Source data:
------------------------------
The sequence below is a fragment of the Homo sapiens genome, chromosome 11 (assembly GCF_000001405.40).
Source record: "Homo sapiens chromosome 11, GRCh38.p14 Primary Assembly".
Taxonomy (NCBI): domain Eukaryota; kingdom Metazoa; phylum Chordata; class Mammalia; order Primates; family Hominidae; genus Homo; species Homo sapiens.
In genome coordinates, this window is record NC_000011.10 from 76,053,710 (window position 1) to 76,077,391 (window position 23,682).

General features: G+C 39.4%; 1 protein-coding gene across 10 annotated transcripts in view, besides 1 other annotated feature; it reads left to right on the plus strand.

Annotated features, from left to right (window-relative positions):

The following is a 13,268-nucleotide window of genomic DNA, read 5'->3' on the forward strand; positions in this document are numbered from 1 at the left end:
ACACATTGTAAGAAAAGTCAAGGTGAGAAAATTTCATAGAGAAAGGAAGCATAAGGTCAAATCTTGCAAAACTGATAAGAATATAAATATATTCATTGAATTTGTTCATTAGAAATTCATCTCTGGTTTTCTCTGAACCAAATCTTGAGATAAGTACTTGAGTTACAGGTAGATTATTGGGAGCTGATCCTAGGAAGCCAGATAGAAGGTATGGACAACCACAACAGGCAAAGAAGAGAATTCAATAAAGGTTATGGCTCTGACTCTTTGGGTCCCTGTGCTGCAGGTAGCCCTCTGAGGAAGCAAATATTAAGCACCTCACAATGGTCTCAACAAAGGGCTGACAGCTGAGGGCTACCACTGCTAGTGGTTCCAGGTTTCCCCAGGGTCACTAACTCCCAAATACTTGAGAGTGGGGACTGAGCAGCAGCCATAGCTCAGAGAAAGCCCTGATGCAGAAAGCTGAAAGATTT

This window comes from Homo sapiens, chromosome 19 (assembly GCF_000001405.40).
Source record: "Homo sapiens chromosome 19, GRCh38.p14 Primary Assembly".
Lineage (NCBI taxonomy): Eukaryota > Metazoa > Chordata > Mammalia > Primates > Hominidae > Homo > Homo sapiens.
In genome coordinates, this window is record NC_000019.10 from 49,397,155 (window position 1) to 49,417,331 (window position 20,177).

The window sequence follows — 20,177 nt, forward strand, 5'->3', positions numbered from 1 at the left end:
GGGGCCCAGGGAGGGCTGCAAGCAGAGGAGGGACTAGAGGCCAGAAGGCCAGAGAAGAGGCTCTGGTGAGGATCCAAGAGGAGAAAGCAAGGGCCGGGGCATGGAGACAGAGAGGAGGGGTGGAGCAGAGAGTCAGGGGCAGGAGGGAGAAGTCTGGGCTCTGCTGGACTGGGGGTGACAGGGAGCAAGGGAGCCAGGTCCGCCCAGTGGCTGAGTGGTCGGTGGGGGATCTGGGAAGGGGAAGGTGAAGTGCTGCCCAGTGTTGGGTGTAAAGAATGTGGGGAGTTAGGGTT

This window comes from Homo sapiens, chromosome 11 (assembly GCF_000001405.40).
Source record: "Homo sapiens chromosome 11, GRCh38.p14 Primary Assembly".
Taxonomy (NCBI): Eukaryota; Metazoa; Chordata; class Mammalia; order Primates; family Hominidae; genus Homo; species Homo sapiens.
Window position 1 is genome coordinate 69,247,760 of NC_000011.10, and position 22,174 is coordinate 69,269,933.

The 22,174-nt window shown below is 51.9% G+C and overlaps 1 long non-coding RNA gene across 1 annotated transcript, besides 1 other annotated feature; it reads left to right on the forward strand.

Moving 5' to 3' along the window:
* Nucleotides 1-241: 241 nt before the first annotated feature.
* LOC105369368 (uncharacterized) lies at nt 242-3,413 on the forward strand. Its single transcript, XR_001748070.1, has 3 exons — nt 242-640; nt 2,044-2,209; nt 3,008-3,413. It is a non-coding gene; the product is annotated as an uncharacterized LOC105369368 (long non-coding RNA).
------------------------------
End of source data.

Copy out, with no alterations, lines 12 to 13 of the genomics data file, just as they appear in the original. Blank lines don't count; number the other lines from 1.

In genome coordinates, this window is record NC_000019.10 from 49,397,155 (window position 1) to 49,417,331 (window position 20,177).

The window sequence follows — 20,177 nt, forward strand, 5'->3', positions numbered from 1 at the left end: